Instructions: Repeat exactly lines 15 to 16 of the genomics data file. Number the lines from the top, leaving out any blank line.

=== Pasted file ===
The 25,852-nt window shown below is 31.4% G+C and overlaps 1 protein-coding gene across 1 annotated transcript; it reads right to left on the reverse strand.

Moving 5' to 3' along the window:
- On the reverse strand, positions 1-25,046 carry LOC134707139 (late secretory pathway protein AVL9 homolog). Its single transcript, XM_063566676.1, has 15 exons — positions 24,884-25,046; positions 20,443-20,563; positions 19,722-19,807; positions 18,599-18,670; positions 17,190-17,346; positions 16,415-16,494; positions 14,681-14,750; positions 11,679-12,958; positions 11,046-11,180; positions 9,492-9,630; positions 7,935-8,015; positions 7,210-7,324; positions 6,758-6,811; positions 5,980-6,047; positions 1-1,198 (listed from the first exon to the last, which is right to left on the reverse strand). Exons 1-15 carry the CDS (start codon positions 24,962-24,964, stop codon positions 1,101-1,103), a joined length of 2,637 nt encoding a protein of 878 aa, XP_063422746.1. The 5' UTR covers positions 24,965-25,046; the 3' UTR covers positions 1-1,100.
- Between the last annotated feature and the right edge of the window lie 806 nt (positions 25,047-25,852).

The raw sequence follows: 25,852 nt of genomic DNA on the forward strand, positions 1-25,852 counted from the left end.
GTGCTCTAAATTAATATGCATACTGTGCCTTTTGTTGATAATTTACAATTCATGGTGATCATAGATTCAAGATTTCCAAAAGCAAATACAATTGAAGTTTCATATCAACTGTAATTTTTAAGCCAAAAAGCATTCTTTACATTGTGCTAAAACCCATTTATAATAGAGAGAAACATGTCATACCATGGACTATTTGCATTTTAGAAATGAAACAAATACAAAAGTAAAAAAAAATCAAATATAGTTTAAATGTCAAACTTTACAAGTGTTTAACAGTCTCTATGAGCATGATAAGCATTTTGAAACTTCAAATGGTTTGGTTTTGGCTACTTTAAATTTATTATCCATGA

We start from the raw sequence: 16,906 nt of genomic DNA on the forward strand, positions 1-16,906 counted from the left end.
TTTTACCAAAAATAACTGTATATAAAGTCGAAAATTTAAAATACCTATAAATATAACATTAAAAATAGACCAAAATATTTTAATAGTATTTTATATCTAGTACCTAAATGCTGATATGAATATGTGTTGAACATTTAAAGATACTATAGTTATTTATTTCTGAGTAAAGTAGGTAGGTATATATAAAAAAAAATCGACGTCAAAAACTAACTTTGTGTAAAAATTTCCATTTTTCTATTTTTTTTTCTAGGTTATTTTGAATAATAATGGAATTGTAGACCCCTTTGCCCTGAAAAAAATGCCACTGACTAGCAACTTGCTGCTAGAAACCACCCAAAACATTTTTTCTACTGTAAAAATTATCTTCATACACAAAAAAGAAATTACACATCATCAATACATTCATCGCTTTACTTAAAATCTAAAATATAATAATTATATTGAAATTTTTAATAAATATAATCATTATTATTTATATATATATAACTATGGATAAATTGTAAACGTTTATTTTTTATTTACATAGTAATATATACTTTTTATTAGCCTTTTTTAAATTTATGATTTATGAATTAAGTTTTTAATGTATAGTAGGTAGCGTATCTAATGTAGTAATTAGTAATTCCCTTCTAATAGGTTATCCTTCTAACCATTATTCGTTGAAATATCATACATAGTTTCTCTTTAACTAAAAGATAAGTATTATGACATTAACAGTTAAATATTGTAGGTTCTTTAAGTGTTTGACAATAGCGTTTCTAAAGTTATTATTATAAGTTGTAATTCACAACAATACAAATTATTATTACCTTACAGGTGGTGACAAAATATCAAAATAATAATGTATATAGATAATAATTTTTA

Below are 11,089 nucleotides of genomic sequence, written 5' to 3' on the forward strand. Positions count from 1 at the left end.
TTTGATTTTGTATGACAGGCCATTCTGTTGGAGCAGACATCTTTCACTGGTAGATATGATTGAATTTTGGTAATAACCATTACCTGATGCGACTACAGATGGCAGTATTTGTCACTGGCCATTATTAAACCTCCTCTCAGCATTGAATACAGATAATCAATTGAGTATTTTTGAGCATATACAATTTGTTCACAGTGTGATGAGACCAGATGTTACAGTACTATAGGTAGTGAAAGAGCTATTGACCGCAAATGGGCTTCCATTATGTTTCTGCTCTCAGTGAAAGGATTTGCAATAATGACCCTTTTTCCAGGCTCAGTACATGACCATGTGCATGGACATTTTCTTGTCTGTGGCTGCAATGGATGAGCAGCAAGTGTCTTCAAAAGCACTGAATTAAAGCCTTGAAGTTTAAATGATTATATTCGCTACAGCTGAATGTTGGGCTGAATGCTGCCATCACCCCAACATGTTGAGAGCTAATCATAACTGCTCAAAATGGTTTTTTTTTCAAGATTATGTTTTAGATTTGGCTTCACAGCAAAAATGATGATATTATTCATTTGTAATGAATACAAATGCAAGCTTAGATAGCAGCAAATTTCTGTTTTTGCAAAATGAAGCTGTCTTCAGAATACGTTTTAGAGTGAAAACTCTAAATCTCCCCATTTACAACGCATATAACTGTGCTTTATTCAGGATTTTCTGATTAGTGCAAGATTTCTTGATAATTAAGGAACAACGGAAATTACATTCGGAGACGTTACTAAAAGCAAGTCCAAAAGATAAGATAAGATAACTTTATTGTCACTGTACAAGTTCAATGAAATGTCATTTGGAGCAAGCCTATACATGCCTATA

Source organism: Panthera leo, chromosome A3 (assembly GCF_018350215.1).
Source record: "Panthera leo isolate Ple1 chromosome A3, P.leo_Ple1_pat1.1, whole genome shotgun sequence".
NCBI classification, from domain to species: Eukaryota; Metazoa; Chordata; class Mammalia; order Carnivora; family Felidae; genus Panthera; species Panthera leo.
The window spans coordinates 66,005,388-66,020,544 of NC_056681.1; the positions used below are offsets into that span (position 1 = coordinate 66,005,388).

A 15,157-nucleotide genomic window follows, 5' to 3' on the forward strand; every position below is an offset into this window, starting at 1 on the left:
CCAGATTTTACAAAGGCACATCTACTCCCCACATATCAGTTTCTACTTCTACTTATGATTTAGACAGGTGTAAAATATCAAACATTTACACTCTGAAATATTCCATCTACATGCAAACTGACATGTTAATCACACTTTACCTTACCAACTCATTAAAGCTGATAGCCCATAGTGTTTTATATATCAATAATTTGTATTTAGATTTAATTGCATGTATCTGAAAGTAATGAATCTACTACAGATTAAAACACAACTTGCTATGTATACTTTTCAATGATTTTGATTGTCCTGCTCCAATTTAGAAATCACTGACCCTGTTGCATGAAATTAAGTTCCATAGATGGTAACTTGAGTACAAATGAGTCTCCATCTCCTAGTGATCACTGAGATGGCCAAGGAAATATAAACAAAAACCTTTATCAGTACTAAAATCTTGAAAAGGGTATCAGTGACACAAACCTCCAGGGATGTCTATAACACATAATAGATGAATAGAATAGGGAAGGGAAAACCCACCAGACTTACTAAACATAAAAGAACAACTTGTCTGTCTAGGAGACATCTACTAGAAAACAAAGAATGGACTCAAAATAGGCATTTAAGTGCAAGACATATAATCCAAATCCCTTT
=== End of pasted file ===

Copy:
A 15,157-nucleotide genomic window follows, 5' to 3' on the forward strand; every position below is an offset into this window, starting at 1 on the left:
CCAGATTTTACAAAGGCACATCTACTCCCCACATATCAGTTTCTACTTCTACTTATGATTTAGACAGGTGTAAAATATCAAACATTTACACTCTGAAATATTCCATCTACATGCAAACTGACATGTTAATCACACTTTACCTTACCAACTCATTAAAGCTGATAGCCCATAGTGTTTTATATATCAATAATTTGTATTTAGATTTAATTGCATGTATCTGAAAGTAATGAATCTACTACAGATTAAAACACAACTTGCTATGTATACTTTTCAATGATTTTGATTGTCCTGCTCCAATTTAGAAATCACTGACCCTGTTGCATGAAATTAAGTTCCATAGATGGTAACTTGAGTACAAATGAGTCTCCATCTCCTAGTGATCACTGAGATGGCCAAGGAAATATAAACAAAAACCTTTATCAGTACTAAAATCTTGAAAAGGGTATCAGTGACACAAACCTCCAGGGATGTCTATAACACATAATAGATGAATAGAATAGGGAAGGGAAAACCCACCAGACTTACTAAACATAAAAGAACAACTTGTCTGTCTAGGAGACATCTACTAGAAAACAAAGAATGGACTCAAAATAGGCATTTAAGTGCAAGACATATAATCCAAATCCCTTT